Prices have risen by large amounts across the board over the past year. Nearly everything from gasoline and travel to pet food, clothing, and household essentials has gone up in price. This is particularly true at the grocery store. Staples including ground beef, milk, and eggs have all gone up significantly.
According to the latest consumer price index statistics from the Bureau of Labor Statistics, overall inflation rates increased to 6.8% over the previous year in December of 2021, marking the largest annual increase in the inflation rate since June 1982.
Perhaps the people most affected by inflation are seniors and those with disabilities living on fixed incomes. Social Security benefits, a pension, an individual’s personal retirement assets, or a combination of all are usual sources of income for retirees and seniors over the age of 65. In either situation, the monthly amounts from Social Security and pensions are predetermined, and taking more out now simply means taking less afterward.
Disability benefits are available in two forms for people under the age of 65 with disabilities: Social Security Disability Insurance (SSDI) and Supplemental Security Income (SSI). SSDI is for individuals who formerly worked but are now unable to do so because of a disability. According to the National Council on Aging, monthly amounts range from $1,128 to $3,148 per month, depending on income previous to disability. SSI provides an average of $515 per month to a maximum of $794 per month for a single adult and is available to low-income, disabled Americans regardless of their work history.
A random price increase here and there would likely not be difficult to accept for those who live on this type of income, but when everything raises at the same time, there are simply less margins of adjustment available to absorb universal increases. Rent increases are particularly problematic because they can use virtually all of a person’s discretionary income on a fixed income.
In my home state of Massachusetts, the average monthly rent for a 1-bedroom apartment in 2020 was $1,995. Massachusetts was only behind Washington, D.C., with the average rent being $2,324 for an apartment of the same size. Someone receiving the maximum SSI benefit wouldn’t be able to afford the typical apartment on their own in Massachusetts or Washington, D.C.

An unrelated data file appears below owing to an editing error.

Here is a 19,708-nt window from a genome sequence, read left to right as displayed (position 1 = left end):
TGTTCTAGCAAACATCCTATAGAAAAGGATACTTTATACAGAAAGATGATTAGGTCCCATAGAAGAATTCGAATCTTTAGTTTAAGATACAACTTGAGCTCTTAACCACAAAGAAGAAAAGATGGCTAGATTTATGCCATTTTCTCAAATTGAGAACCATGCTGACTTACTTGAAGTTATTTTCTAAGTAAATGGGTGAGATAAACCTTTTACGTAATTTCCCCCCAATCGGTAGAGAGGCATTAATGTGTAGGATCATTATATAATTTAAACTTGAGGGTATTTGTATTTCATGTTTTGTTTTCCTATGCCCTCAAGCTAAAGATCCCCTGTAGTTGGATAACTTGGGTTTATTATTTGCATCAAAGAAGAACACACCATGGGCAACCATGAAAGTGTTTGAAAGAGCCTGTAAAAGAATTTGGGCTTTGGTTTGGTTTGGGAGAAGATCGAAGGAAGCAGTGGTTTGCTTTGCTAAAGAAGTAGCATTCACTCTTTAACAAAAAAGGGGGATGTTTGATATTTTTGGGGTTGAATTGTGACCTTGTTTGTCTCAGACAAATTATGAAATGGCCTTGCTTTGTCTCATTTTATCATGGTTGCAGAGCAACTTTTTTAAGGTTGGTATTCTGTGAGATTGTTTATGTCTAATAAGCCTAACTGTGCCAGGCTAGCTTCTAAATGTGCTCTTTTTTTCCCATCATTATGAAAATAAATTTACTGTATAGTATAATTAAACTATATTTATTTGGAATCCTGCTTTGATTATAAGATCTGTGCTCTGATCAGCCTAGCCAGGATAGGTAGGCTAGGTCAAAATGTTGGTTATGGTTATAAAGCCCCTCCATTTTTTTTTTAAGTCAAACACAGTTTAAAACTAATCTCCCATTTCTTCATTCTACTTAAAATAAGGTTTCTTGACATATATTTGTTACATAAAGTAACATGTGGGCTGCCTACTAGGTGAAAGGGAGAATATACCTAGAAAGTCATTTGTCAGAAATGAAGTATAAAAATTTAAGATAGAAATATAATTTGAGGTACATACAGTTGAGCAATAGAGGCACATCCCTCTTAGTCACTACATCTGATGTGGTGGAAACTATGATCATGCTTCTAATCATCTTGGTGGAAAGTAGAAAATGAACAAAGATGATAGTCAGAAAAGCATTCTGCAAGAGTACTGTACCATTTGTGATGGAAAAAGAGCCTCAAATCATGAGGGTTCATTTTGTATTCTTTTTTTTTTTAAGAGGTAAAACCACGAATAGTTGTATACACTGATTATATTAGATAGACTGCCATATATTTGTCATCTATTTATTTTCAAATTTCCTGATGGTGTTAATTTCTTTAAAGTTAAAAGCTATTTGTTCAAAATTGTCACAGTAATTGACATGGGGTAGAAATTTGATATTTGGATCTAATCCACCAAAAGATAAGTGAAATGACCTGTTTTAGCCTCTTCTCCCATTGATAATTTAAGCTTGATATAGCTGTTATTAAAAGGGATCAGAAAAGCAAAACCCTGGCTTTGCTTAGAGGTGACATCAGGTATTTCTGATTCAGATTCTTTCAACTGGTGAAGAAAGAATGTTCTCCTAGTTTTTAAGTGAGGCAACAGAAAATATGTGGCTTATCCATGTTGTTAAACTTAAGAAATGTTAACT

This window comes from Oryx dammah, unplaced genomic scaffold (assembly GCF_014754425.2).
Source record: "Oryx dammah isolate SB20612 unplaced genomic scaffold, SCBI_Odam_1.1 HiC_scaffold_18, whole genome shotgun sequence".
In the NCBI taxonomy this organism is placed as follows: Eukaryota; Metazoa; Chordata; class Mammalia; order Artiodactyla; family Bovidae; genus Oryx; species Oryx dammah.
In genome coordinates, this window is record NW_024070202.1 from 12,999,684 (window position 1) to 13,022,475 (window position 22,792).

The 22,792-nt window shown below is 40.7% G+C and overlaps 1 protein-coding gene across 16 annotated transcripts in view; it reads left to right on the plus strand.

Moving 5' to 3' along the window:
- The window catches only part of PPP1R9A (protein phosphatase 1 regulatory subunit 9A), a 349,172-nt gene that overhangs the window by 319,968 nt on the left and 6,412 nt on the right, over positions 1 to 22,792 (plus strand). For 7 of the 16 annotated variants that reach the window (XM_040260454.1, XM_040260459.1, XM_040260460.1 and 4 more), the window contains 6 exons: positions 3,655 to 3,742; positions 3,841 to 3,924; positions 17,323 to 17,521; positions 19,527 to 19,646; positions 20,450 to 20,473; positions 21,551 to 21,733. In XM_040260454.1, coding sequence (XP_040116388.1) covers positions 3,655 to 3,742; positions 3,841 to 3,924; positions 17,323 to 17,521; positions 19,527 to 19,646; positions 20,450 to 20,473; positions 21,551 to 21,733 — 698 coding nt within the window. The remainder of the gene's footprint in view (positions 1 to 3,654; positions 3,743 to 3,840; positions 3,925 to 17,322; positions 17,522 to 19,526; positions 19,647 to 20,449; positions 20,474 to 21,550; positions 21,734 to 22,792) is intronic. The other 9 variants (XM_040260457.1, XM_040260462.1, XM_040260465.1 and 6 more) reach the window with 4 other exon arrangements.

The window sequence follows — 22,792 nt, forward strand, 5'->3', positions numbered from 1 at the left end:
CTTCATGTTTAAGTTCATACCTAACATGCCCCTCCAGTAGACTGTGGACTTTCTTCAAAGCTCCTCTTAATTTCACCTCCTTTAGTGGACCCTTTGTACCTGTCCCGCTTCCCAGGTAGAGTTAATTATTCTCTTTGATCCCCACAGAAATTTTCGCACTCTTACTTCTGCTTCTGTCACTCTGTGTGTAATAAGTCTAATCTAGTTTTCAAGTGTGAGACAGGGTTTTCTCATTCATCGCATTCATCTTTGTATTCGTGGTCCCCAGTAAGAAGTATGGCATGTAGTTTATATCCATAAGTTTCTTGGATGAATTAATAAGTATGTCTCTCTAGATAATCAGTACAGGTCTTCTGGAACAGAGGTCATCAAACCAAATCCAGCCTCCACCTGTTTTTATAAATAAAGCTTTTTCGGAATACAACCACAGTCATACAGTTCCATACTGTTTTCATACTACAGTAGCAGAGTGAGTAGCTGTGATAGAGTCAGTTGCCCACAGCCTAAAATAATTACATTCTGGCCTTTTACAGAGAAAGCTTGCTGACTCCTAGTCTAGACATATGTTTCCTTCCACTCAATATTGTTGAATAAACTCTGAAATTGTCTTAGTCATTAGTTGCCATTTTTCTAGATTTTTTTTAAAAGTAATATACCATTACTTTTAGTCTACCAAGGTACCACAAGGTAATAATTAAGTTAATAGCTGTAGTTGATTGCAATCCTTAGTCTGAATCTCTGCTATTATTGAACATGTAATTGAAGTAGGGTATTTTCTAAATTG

For lower-income workers who are still working, the pandemic’s unusual circumstances have created opportunities for some to demonstrate their value and negotiate their way into better pay, benefits, and positions. These people may be able to tolerate higher prices better, but those who are unable to work due to age or disability will not be able to bargain for better wages. Even when individuals in the labor force develop, their financial situation remains virtually unaltered.
The bottom line on inflation for people with disabilities of all ages is that the price increases of 2021 were a tremendous blow to their capacity to continue living independently and with dignity. Higher prices may sting for everyone, but it threatens the fundamental life of people with disabilities, as well as their capacity to live the lives that are most satisfying and meaningful to them.
Bauer, Brandy. “SSI vs. SSDI: the Differences, Benefits, and How to Apply.” The National Council on Aging, The National Council on Aging, 16 Mar. 2022, https://www.ncoa.org/article/ssi-vs-ssdi-what-are-these-benefits-how-they-differ.
Popken, Benjamin. “Consumer Prices Rose by 6.8% in November, as Inflation Hits Highest Pace since 1982.” NBCNews.com, NBCUniversal News Group, 11 Dec. 2021, https://www.nbcnews.com/business/economy/consumer-prices-rose-68-percent-november-inflation-hits-highest-40-yea-rcna8283.
Temple, Sydney. “America’s 2020 Rental Market in Review: Did Renters Pay More During Pandemic?” Rentable, Rentable, 17 June 2021, https://www.rentable.co/blog/annual-rent-report/.